DNA
). Theories of chemical structure were first developed by August Kekule , Archibald Scott Couper , and Aleksandr Butlerov , among others, from about 1858
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Crowdsourcing
CROWDSOURCING is a specific sourcing model in which individuals or organizations use contributions from Internet
Internet
users to obtain needed services or ideas. Crowdsourcing was coined in 2005 as a portmanteau of crowd and outsourcing . This mode of sourcing, which is to divide work between participants to achieve a cumulative result, was already successful prior to the digital age (i.e., "offline "). Crowdsourcing is distinguished from outsourcing in that the work can come from an undefined public (instead of being commissioned from a specific, named group) and in that crowdsourcing includes a mix of bottom-up and top-down processes. Advantages of using crowdsourcing may include improved costs, speed, quality, flexibility, scalability, or diversity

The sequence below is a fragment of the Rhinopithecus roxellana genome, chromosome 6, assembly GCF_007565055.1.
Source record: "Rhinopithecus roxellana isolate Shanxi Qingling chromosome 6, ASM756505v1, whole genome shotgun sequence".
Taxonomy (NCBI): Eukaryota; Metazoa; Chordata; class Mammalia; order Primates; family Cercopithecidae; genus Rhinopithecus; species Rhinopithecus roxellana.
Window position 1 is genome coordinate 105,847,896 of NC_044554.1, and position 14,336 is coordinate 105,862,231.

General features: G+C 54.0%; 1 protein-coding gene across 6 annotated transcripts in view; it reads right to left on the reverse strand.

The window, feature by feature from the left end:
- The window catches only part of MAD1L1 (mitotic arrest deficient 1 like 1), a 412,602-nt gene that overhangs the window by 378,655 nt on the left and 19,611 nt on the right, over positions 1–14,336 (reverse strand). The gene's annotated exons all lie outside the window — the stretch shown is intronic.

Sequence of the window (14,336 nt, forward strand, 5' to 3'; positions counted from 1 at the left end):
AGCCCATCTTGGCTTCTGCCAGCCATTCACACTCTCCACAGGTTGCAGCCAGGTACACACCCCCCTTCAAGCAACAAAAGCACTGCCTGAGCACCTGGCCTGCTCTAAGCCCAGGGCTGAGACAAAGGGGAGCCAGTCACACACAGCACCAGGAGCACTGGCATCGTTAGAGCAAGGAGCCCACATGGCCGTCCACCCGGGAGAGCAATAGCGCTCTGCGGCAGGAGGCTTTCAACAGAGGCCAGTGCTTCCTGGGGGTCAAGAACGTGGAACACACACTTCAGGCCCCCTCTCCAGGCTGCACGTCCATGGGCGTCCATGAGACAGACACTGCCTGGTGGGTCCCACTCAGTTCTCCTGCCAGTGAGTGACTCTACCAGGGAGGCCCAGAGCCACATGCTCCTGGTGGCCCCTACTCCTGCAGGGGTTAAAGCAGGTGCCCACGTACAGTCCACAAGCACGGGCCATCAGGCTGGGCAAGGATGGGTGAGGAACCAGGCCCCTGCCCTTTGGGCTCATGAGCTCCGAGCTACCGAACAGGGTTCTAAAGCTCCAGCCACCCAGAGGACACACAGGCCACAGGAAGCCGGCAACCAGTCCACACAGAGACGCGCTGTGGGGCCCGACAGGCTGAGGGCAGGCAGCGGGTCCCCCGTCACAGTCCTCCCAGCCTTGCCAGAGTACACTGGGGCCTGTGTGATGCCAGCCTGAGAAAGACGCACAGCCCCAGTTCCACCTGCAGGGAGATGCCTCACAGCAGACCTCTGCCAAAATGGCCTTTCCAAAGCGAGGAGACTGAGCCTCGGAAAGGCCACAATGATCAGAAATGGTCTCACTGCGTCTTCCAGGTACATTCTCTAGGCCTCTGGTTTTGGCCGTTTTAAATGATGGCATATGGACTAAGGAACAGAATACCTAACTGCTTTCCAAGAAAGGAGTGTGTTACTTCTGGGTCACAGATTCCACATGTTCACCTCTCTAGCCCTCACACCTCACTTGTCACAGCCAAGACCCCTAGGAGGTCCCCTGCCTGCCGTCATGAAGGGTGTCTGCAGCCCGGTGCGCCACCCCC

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Information Retrieval
INFORMATION RETRIEVAL (IR) is the activity of obtaining information resources relevant to an information need from a collection of information resources. Searches can be based on full-text or other content-based indexing. Information
Information
retrieval is the science of searching for information in a document, searching for documents themselves, and also searching for metadata that describe data, and for databases of texts, images or sounds. Automated information retrieval systems are used to reduce what has been called information overload . Many universities and public libraries use IR systems to provide access to books, journals and other documents. Web search engines are the most visible IR applications